But not everyone with COVID-19 has symptoms. People who actually have the virus might not qualify as a test-worthy PUI — and thus could be unintentionally spreading the virus. The Maricopa County Department of Public Health acknowledged this gap in its latest guidance on testing, which directed doctors and nurses to commercial laboratories “for patients who do not meet PUI criteria.”
On March 5, a company called LabCorp began offering commercial COVID-19 testing. On Tuesday, Sonora Quest, the state’s largest clinical laboratory network and a subsidiary of Quest Diagnostics, did too.
LabCorp’s criteria for testing patients are more expansive than the CDC’s. The company directs doctors, nurses, and other health care providers to CDC guidance, allowing them to “consider COVID-19 testing for a wider group of symptomatic patients.”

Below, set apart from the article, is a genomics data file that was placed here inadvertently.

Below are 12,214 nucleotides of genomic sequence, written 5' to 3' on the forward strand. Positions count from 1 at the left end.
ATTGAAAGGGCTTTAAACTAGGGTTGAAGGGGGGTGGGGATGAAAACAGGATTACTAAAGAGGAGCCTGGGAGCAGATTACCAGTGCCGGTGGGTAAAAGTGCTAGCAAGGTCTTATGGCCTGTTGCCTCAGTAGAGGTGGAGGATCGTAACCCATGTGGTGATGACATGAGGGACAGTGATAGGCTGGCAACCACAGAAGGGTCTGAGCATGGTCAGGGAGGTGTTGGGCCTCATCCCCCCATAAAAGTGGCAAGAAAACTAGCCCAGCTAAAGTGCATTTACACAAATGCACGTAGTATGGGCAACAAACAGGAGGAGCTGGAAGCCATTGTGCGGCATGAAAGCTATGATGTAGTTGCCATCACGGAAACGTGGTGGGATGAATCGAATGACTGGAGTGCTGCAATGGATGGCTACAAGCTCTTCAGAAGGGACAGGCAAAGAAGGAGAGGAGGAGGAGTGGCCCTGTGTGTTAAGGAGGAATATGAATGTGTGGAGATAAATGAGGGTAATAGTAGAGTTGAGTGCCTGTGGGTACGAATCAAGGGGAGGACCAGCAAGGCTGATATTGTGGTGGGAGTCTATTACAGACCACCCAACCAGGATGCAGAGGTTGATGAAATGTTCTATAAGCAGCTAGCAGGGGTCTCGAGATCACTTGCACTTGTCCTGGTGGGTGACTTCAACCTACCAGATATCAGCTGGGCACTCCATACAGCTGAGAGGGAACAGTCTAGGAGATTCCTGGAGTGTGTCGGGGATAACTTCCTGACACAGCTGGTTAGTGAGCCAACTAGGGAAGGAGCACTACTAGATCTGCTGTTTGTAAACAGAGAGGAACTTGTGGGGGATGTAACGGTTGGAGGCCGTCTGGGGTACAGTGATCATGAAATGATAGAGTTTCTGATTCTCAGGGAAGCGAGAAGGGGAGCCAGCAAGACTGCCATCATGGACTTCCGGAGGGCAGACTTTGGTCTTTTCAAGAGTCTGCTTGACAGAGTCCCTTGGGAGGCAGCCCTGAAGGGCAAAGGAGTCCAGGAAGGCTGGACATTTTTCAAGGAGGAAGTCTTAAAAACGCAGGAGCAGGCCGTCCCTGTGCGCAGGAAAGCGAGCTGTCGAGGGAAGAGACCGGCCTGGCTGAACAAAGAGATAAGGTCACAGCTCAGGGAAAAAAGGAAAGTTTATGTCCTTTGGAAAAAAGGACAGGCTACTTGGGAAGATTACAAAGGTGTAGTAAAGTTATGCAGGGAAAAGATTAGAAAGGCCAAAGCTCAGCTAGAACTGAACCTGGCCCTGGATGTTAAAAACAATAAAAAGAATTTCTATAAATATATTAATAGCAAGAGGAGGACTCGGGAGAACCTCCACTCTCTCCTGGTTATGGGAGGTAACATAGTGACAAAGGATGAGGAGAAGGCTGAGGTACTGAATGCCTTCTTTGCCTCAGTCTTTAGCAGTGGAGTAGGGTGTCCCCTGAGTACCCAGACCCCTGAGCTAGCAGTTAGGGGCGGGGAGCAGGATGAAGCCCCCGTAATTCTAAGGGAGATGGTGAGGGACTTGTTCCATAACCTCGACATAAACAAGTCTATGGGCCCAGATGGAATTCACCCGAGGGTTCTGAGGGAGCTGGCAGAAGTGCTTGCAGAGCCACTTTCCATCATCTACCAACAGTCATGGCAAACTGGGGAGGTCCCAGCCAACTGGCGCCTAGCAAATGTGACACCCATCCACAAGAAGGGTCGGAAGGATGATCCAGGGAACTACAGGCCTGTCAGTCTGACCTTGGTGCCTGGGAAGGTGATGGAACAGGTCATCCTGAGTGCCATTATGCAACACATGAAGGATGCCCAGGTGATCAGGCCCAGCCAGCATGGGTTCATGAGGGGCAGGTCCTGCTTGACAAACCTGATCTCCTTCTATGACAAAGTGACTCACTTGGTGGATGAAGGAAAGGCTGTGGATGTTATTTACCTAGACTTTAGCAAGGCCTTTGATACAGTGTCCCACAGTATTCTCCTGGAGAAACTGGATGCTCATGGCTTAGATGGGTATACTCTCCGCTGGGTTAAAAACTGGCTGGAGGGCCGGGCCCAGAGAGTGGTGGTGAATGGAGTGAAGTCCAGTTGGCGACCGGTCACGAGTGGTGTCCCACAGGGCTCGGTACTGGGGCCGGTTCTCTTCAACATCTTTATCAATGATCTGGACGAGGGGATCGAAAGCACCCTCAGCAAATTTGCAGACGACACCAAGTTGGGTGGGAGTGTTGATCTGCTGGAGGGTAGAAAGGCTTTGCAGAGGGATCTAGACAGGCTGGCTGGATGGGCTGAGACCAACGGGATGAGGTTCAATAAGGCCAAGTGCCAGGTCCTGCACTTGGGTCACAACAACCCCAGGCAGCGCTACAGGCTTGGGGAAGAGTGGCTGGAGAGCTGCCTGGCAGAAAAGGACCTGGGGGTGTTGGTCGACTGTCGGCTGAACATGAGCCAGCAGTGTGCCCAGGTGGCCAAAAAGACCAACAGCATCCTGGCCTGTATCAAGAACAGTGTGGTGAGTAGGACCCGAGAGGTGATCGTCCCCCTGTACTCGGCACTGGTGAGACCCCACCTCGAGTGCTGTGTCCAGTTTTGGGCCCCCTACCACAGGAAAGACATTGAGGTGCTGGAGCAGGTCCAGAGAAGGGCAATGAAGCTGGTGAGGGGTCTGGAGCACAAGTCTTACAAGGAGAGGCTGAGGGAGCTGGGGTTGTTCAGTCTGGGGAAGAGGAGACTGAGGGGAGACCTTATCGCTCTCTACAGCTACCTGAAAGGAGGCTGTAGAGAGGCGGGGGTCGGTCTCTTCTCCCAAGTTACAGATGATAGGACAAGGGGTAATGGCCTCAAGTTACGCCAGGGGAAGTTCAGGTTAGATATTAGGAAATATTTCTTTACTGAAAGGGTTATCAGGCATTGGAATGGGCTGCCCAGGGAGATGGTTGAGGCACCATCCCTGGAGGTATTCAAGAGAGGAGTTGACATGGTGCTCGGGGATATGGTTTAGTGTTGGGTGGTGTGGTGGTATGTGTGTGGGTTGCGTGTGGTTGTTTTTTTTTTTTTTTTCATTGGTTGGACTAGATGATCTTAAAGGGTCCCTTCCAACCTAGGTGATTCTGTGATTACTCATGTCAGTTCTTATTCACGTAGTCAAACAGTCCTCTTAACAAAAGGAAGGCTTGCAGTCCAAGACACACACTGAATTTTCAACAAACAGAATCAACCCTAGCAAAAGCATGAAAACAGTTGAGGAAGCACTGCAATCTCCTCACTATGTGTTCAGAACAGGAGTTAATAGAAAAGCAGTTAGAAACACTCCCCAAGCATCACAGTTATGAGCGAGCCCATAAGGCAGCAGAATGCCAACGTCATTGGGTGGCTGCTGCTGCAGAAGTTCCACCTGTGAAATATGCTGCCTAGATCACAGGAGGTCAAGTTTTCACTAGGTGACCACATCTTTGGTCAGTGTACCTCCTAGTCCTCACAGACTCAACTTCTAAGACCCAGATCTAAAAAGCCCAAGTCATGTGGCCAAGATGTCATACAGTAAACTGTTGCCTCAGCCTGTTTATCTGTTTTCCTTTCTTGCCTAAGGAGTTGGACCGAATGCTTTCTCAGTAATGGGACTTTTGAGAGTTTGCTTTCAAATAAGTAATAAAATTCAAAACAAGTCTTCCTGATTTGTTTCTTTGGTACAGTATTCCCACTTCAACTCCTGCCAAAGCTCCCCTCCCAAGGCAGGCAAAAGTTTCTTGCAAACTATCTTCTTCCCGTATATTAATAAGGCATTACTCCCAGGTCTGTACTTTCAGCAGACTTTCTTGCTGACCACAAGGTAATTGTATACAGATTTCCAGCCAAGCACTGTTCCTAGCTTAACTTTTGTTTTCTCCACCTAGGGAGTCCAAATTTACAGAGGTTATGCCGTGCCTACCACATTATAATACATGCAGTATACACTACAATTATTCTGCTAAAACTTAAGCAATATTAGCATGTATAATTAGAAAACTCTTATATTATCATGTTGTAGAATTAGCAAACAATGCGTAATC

But Sonora Quest’s criteria are no broader than the CDC’s, which means it won't actually expand testing to more people. Its guidance for health care providers says that the test “is to be performed only using respiratory specimens collected from individuals who meet CDC clinical and/or epidemiological criteria for COVID-19 testing.”
“These are the same guidelines that are being recommended for state and federal labs,” Dr. Brian Koeneman, Sonora Quest's clinical director of molecular diagnostics, confirmed.
Not Practical to Test
In practice, commercial testing has not made made COVID-19 more accessible in Arizona, experiences of doctors and patients show.
Hospitals do not appear to be offering testing to a broader swath of patients than the CDC allows. Doctors are ill-equipped to take nose or throat swabs from potentially infected patients to send to commercial labs for testing.
Commercial laboratories themselves, like LabCorp and Sonora Quest, won’t collect those specimens directly from patients, saying that doctors or health care professionals have to take them instead — which Venugopal said most doctors cannot do.